NEW DELHI -- The National Commission for Minorities (NCM) -- an organisation established to safeguard the constitutional and legal rights of minorities and which was once headed by Hamid Ansari, now India's Vice President -- currently has no chairperson and virtually no members.
The last of its members will retire on 9 March and the government has so far not finalised names of the new Chairperson and members.
Minority Affairs Minister Mukhtar Abbas Naqvi, asked about the reconstitution of the Commission, said that it may happen soon.
"The process is on. We have received a few names for the members and chairperson which I cannot disclose right now, but it may be done soon," Naqvi told IANS.
The NCM has a sanctioned strength of seven members, including the chairperson, with each member having a fixed tenure of three years.
Currently, only one member, Dadi E. Mistry, is in the Commission and he too is slated to retire on 9 March.
Earlier, members Farida Abdulla Khan retired in October last year while Praveen Davar retired in January this year. Another member, Mabel Rebello, from the Christian community, completed her term in February 2016.
The government did not appoint any new persons to replace the outgoing members.
So much so that the last Chairman, Naseem Ahmed, who completed his term on March 3, twice wrote to the Minority Affairs Ministry to fill the vacant posts as the workload was increasing on the remaining members - but nothing happened.
"I wrote twice to the government about the vacant posts, once during the tenure of Najma Heptulla and once to the present Minority Affairs Minister Mr. Naqvi, besides putting this up verbally with the Ministers now and then. Both the Ministers said the matter was being considered, but no new members were ever appointed," Naseem Ahmed told IANS.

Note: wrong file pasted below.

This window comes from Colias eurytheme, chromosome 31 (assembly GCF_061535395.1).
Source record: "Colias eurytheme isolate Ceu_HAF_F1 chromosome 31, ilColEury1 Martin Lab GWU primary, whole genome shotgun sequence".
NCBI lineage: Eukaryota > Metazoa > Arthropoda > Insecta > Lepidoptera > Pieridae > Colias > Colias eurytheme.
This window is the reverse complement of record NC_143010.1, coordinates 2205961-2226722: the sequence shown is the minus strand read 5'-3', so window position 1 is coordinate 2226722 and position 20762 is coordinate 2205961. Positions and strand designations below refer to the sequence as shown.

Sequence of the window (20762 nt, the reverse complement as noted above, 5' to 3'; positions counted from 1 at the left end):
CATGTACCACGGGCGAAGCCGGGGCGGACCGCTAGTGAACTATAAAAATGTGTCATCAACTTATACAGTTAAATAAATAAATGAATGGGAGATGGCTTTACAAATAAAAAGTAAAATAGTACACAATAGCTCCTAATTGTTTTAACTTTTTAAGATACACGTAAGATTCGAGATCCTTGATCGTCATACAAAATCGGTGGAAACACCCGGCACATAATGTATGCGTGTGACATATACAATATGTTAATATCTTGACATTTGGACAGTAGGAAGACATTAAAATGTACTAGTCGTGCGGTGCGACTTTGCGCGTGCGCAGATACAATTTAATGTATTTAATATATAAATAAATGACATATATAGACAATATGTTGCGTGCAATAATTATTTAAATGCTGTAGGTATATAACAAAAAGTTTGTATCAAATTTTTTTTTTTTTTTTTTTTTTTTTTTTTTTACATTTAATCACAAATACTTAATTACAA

As for the importance of the body, a Home Ministry Resolution dated 12 January, 1978, specifically mentions that "despite the safeguards provided in the Constitution and the laws in force, there persists among the minorities a feeling of inequality and discrimination".
The Ministry felt that to preserve secular traditions and to promote national integration, "effective institutional arrangements are urgently required for the enforcement and implementation of all the safeguards provided for the minorities in the Constitution".
The government set up the NCM under the National Commission for Minorities Act, 1992, though it had to face different pulls and pressures which is a separate story.
The body, which enjoys quasi-judicial powers, draws members from five recognised minority communities in India --Muslims, Sikhs, Christians, Buddhists and Parsis. Since January 2014, Jains have also been notified as a recognised minority community.
Naseem Ahmed, who is also a former IAS officer and has decades of experience working in the government set up, said the Minorities Commission is a necessity and it must work at its full strength at all times.
"In the last two years, as members kept retiring and no new members came, the workload kept increasing on the serving members. For the Commission to discharge its duties efficiently, it must work at full strength," Ahmed said.
"There should be timely induction of members. Not filling vacant posts sends wrong signals," he said.
He also advocated the need for the NCM to have an investigation wing with police officers, which other Commissions such as National Commissions for Scheduled Castes and Scheduled Tribes have.
However, Ahmed denied any direct interference by the government in the working of the NCM.
"There has never been any interference by the government, neither previous nor this one, in our affairs or functioning. We got equal cooperation from this government as with the previous one," Ahmed said.
(Asim Khan can be contacted on email@example.com)
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